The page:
Unfortunately, the current caretaker, a retired army officer who had bought the building only two years ago, had no idea either who the long ago caretaker had been, or where the previous owner could be located. It appeared that they were at another dead end.

Keeley and Kira thanked the man, and started back toward where Keeley had parked the car. An older woman was walking briskly along the sidewalk, shopping bags in each hand. As she drew closer, Keeley recognized her as one of her yoga studio clientele.

“Hi Emily,” Keeley smiled at her oldest and probably most dedicated student. “Do you live in this building?”

“Oh, hello Keeley. How nice to see you. Yes, I moved here when my husband died. I hated to give up our lovely little cottage, but I found it too difficult to stay there without him.”

“I didn’t know you’d lost your husband. I’m so sorry,” Keeley said sympathetically. “Was it recent?”

“Oh no, dear. It will be fifteen years ago next month. I still miss him, though.”

How sweet and sad that is at the same time, thought Keeley. Then another thought occurred to her. “Emily, you must have been here when Joyce Williams was living here. Did you know her?”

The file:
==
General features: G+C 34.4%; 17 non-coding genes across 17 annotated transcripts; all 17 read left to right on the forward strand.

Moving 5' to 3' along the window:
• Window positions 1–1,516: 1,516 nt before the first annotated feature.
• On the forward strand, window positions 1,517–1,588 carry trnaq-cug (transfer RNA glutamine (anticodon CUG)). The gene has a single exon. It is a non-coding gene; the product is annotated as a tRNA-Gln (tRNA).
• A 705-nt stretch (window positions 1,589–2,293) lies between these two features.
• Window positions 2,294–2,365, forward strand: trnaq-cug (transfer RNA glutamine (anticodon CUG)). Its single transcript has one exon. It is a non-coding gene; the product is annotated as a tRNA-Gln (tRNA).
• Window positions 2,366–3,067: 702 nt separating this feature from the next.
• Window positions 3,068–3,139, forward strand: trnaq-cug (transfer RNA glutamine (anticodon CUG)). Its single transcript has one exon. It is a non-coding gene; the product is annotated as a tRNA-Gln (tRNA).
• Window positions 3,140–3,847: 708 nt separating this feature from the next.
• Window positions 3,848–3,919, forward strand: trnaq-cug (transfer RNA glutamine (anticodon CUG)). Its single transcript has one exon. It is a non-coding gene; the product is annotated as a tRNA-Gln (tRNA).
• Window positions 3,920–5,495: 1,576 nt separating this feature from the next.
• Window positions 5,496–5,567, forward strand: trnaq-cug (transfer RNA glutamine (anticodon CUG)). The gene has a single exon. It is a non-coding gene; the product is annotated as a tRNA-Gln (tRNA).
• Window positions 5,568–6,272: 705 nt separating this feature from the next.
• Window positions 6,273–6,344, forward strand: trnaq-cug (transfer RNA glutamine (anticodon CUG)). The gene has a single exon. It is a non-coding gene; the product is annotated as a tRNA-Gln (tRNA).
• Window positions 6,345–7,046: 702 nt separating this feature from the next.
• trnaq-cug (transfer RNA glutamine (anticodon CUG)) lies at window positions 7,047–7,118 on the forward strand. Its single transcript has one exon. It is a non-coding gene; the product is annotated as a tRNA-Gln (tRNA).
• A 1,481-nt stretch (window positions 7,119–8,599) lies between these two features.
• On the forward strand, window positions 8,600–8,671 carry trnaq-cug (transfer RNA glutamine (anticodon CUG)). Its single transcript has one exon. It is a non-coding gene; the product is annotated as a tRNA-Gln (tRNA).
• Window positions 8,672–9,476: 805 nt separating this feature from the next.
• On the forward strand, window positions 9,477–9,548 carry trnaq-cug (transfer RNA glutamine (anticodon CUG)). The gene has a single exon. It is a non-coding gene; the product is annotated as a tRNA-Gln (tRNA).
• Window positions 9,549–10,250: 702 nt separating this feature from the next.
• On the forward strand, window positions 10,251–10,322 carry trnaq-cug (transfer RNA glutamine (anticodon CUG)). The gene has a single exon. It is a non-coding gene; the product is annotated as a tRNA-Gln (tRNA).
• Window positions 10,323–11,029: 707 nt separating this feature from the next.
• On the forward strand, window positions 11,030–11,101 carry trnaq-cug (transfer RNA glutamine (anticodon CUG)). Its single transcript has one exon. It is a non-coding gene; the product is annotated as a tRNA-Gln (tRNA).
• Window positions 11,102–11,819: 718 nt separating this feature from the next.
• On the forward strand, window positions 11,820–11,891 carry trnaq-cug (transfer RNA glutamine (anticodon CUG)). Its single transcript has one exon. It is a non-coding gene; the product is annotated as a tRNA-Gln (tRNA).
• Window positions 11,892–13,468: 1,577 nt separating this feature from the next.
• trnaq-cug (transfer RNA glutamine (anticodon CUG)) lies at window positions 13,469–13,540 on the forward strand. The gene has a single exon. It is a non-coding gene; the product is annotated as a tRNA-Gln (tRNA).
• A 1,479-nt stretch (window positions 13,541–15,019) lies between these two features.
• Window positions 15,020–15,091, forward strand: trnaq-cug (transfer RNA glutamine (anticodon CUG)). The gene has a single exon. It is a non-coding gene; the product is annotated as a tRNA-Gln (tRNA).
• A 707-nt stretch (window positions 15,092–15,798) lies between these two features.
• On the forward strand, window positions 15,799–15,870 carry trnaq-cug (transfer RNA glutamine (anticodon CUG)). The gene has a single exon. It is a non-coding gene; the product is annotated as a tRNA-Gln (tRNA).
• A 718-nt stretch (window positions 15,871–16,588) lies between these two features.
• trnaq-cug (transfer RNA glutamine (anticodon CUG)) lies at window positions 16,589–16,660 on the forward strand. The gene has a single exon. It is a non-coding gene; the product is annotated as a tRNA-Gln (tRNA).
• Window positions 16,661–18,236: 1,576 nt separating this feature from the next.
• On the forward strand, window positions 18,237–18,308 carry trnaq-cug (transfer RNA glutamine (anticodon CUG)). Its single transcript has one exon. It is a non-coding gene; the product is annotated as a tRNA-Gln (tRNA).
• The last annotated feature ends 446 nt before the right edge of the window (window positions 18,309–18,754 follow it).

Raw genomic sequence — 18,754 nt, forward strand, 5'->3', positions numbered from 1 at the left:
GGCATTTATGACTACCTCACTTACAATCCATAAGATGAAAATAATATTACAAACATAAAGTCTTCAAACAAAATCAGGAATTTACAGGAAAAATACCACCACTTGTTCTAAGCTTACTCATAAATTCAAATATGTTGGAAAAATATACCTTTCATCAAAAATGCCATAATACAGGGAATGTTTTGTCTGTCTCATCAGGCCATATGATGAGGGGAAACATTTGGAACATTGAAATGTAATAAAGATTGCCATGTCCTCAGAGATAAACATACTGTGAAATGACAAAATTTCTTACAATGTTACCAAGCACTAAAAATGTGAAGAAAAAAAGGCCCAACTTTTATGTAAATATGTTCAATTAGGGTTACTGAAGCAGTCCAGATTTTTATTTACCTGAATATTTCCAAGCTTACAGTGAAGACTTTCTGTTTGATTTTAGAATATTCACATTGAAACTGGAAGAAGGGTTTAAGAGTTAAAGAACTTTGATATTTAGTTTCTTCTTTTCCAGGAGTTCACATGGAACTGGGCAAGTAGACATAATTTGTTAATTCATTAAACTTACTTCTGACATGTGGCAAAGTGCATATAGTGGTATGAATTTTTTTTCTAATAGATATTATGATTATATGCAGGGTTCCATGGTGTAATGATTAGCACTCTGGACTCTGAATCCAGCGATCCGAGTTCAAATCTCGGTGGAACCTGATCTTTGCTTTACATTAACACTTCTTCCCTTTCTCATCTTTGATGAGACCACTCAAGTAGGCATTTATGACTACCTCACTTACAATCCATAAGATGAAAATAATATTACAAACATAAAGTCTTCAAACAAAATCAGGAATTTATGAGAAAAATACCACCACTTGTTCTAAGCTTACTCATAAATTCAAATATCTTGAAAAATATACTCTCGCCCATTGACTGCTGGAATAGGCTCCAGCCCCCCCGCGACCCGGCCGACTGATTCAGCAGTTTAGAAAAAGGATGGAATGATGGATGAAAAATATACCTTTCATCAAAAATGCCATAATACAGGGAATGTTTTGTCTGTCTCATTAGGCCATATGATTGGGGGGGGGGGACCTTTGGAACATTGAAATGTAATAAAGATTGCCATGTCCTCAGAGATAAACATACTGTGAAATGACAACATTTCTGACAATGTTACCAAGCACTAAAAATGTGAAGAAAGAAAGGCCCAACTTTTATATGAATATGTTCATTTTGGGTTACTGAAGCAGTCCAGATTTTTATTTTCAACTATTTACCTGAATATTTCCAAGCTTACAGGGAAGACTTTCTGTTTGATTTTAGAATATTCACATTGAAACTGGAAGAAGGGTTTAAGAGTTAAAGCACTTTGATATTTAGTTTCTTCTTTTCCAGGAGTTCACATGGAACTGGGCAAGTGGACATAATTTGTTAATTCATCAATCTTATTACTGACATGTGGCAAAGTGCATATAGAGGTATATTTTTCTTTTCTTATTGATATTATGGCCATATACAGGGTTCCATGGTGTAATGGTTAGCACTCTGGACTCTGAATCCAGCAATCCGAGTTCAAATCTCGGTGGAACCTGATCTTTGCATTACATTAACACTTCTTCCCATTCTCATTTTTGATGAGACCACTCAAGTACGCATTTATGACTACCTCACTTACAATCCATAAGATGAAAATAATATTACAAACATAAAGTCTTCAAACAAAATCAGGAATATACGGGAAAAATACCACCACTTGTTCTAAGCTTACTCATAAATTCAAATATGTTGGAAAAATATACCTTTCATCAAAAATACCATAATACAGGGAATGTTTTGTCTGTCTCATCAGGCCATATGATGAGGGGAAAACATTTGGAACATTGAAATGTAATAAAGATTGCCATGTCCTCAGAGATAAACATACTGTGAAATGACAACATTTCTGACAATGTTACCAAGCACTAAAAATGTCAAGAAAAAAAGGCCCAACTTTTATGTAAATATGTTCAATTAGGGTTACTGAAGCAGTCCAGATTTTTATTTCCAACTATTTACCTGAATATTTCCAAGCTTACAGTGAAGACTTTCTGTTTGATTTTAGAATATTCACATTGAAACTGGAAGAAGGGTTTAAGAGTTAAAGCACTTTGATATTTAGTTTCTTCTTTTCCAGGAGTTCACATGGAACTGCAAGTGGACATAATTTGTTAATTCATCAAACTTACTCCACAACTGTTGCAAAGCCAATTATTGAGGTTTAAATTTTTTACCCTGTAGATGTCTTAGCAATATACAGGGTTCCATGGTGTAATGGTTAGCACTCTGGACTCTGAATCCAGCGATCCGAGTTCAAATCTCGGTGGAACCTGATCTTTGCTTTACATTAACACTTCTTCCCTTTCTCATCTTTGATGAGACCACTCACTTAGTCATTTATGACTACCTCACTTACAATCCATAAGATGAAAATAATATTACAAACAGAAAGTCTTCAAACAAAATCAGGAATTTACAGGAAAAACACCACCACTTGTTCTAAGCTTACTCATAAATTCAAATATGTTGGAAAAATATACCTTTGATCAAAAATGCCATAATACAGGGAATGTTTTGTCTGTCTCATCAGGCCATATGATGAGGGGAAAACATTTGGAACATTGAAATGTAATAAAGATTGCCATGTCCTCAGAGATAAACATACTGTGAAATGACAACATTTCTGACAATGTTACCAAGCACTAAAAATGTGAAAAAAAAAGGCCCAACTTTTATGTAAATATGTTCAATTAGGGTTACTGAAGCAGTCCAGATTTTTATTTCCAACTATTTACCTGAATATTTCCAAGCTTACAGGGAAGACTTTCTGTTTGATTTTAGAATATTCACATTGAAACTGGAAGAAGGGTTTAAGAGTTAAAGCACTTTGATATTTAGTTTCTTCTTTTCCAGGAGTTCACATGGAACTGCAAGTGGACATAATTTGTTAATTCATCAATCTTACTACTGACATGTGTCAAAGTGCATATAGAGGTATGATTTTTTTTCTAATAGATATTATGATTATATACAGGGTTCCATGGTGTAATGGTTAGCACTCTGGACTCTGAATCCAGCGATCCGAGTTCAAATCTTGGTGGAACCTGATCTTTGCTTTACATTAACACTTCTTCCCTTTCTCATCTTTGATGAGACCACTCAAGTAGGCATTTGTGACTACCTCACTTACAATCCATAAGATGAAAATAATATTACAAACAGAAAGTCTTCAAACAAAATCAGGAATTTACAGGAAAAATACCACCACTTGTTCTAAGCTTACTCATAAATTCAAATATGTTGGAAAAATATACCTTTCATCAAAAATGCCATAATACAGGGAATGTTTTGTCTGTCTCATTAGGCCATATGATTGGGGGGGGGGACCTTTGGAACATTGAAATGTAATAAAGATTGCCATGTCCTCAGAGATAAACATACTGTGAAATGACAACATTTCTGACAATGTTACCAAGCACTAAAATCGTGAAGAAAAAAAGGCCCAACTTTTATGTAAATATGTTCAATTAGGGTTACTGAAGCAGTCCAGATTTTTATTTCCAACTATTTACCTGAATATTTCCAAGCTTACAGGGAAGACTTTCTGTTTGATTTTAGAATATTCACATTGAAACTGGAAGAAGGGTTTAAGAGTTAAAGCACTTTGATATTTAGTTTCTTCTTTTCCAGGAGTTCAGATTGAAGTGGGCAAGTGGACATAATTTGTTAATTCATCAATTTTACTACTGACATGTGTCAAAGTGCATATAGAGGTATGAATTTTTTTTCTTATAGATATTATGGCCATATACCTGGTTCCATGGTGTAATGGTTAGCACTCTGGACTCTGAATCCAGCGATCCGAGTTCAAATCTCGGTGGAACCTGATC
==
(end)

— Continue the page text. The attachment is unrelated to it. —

The older woman furrowed her brow in concentration. “The name sounds kind of familiar, but I can’t think why, exactly,” she said at last.

Keeley explained that she was referring to the young woman who’s remains had recently been found. The local newspaper had done a story on it, asking that any members of the public share any information they might have with the police.

“Oh, I seldom read the paper,” said Emily. “And never anything that isn’t good news. I didn’t see that story.”

There had been pictures of both Joyce Williams and Tom Freemont to accompany the article. Keeley had a copy of the article with her, so she showed the pictures to Emily. Instantly, Emily remembered that she had seen Joyce a few times around the area.

“We didn’t know each other well, just enough to say hello when we met on the street,” she said.